• Tuesday, Jan 18, 2022
  • Last Update : 03:32 am

Lives of ridesharing drivers turned upside down by the coronavirus pandemic

  • Published at 04:09 pm May 5th, 2020
Ride sharing
Photo: Syed Zakir Hossain/Dhaka Tribune

Riders who took loans have to repay the banks even if they are devoid of their income right now

There are thousands of people in the country who are entirely dependent on ridesharing services for their livelihood. All of their lives have been disrupted by the Covid-19 pandemic as they are being forced to stay home due to the lockdown enforced to curb the spread of the deadly disease.

The government has suspended the movement of all public transport as well as the app based ridesharing services like Uber and Pathao since March 26.

The officials concerned are not sure when the ridesharing services may be allowed to resume operation as the government has extended the general holidays multiple times since the pandemic started and it was extended again till May 16.

In this unprecedented situation, the riders are facing a huge crisis.

Many are spending their days miserably with their families as ridesharing is their only source of income. 

Some of them bought their cars by taking bank loans with the sole purpose of providing rideshare services. They are now forced to somehow scrape together the monthly interest money despite not having any income.

Raju Ahmed, 23, is a registered rider for one of the ridesharing services. He is a third year student at the Social Work Department of Dhamrai Government College in Dhaka.

He told Dhaka Tribune: “I have been ridesharing for the last two years alongside my studies. I rented a car and drove it for the first six months and then bought a motorcycle by taking a loan from a private bank.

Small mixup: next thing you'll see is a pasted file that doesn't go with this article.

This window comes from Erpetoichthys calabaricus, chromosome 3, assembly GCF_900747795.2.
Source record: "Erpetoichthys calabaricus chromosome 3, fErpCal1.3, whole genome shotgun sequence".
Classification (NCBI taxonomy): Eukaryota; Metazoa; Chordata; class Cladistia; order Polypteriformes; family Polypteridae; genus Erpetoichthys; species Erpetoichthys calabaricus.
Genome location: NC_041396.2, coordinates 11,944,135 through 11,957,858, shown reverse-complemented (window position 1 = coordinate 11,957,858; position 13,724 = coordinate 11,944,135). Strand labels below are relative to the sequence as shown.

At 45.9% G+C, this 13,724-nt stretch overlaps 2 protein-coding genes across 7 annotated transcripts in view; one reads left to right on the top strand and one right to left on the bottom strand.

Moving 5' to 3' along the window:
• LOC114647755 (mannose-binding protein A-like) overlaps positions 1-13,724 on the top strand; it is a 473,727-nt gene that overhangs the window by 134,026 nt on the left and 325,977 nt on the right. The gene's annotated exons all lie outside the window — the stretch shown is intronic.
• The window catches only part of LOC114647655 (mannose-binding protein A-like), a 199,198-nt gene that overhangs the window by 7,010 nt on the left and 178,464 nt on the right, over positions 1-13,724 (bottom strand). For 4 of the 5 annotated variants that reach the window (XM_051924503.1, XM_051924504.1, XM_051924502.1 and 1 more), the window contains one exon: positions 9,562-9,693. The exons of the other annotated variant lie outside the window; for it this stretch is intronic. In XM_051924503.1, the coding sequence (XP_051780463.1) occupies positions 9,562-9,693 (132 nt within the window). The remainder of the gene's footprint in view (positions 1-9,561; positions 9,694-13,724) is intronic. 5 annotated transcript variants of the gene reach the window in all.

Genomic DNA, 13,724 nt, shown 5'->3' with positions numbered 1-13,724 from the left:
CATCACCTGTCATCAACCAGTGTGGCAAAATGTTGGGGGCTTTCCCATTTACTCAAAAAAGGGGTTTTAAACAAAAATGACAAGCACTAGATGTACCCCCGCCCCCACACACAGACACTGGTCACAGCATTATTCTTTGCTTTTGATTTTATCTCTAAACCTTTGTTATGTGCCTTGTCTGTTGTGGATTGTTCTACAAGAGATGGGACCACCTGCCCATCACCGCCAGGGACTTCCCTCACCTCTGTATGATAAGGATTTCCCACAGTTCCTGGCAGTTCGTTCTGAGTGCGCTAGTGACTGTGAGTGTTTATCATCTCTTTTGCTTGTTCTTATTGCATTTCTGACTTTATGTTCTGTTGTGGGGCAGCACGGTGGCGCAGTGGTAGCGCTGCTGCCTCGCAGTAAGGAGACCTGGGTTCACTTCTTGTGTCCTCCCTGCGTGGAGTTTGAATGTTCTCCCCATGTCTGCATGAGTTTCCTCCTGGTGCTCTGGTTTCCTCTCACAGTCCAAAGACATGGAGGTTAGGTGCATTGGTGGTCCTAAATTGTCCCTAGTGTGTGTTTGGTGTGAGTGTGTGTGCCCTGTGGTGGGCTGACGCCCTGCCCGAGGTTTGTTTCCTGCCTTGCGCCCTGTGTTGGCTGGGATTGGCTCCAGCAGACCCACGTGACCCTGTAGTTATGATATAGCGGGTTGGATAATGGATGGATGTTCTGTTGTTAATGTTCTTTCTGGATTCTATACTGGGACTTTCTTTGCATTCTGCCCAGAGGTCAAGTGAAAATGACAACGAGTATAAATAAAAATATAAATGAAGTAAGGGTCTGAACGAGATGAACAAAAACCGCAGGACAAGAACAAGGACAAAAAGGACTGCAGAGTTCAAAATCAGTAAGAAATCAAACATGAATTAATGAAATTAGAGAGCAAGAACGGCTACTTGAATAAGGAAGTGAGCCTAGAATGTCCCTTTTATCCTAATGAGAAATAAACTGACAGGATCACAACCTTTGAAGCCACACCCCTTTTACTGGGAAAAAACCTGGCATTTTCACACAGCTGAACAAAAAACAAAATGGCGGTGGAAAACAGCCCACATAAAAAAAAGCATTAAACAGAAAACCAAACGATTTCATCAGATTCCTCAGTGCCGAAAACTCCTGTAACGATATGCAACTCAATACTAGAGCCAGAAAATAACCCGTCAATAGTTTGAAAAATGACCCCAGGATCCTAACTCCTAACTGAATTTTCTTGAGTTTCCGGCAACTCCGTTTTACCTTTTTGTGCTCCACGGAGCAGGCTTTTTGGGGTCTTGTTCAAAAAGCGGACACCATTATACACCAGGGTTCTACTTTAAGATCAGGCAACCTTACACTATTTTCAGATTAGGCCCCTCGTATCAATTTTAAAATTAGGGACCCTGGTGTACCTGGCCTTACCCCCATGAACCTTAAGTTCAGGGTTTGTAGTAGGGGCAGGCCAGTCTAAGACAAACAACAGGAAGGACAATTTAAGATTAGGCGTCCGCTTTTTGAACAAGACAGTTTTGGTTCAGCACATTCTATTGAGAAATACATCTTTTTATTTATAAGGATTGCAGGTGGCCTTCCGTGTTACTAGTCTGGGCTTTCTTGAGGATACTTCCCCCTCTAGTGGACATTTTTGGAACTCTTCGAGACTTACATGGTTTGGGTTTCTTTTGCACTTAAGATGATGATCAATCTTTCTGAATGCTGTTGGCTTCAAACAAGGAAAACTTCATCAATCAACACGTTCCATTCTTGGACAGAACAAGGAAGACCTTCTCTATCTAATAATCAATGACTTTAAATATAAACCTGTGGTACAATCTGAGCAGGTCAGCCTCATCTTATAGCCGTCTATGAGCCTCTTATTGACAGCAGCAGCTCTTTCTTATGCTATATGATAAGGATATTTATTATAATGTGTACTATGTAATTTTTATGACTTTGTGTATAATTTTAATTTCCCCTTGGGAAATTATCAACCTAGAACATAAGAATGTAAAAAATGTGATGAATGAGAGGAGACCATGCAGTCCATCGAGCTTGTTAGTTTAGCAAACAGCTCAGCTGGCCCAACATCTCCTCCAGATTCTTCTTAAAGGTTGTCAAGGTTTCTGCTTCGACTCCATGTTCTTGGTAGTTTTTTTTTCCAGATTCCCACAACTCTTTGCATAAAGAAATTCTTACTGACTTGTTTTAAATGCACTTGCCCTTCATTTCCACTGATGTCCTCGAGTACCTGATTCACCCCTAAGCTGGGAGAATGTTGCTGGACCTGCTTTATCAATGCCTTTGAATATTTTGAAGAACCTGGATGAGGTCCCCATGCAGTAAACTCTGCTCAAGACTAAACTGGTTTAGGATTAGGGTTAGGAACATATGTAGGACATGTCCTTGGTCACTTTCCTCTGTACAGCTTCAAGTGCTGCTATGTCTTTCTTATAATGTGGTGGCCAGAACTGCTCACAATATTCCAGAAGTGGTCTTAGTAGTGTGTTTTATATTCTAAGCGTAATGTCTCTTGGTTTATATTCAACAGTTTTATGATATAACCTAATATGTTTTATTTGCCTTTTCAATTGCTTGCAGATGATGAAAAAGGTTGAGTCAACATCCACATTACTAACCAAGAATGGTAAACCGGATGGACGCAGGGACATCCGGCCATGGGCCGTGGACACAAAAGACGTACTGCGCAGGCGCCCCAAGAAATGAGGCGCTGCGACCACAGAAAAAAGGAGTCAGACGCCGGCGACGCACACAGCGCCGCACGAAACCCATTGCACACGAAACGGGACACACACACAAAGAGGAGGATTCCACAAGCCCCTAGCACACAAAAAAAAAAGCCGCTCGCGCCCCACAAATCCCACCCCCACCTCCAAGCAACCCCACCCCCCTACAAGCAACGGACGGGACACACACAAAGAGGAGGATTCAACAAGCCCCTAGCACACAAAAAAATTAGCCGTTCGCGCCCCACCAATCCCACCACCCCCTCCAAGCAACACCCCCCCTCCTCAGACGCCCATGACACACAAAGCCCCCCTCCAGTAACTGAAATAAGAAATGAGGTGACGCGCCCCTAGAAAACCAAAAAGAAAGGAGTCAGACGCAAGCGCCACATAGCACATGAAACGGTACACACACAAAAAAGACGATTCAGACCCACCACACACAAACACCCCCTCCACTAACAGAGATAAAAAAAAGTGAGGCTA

“I used to earn around Tk50,000-Tk55,000 every month by sharing rides from eight in the morning till six in the evening every day. I was paying Tk10,000 to the bank every month as instalment from my income,” added Raju.

Like many rideshare drivers, Raju is the sole earner of the family. 

He supported his parents and two younger brothers living in his village house with the money he earned from ridesharing.

“I am now without any work and my savings are almost all gone. I am living a woeful life right now. I am depressed thinking about the instalment payment of the bike and other things,” he commented.

Pathao, the largest ridesharing organization of the country, started its journey in December 2016, and has almost 300,000 registered riders working with them.

Meanwhile, the United States based organization Uber started their service in this country in the November of 2016.

Obhai, another app based ridesharing service, has around 85 thousand registered riders, according to Syed Fakhruddin Millat, the organization’s manager (corporate and regulatory affairs). 

There are around 20-25 more app based ridesharing services in Bangladesh, according to various sources.

Of the countless riders registered with Pathao and other organizations, the majority are solely dependent on this profession for providing for themselves and their families.

According to insider sources, a large portion of the people who share rides on their motorcycles are from the villages. Some students work part-time, too. Most of these people have returned to their homes in villages after the general holidays and public transport suspension were declared.

Most of them are in a dire situation right now as they have people depending on them for financial support.

Several Uber and Pathao riders said that they are getting a few trips but only from acquaintances.

Expressing fear, some of them said they will go unfed if the situation remains the same.

Riders have to pay a commission for using apps from organizations like Uber and Pathao.

The riders have urged these organizations not to take the commissions for at least one month when the lockdown is lifted and rideshare services are allowed to resume.

The frustrated riders are anxiously awaiting the end of the coronavirus epidemic.

Pathao Head of Marketing Syeda Nabila Mahbub told Dhaka Tribune: “Our business has been heavily affected by the coronavirus pandemic and the riders are also facing losses.”

However, Pathao is trying to keep their other services open even if ridesharing is suspended.

“We are trying our utmost so that the hundreds and thousands of riders as well as the organization staff are not unemployed. Everyone should be helpful to each other in this epidemic,” Nabila remarked.

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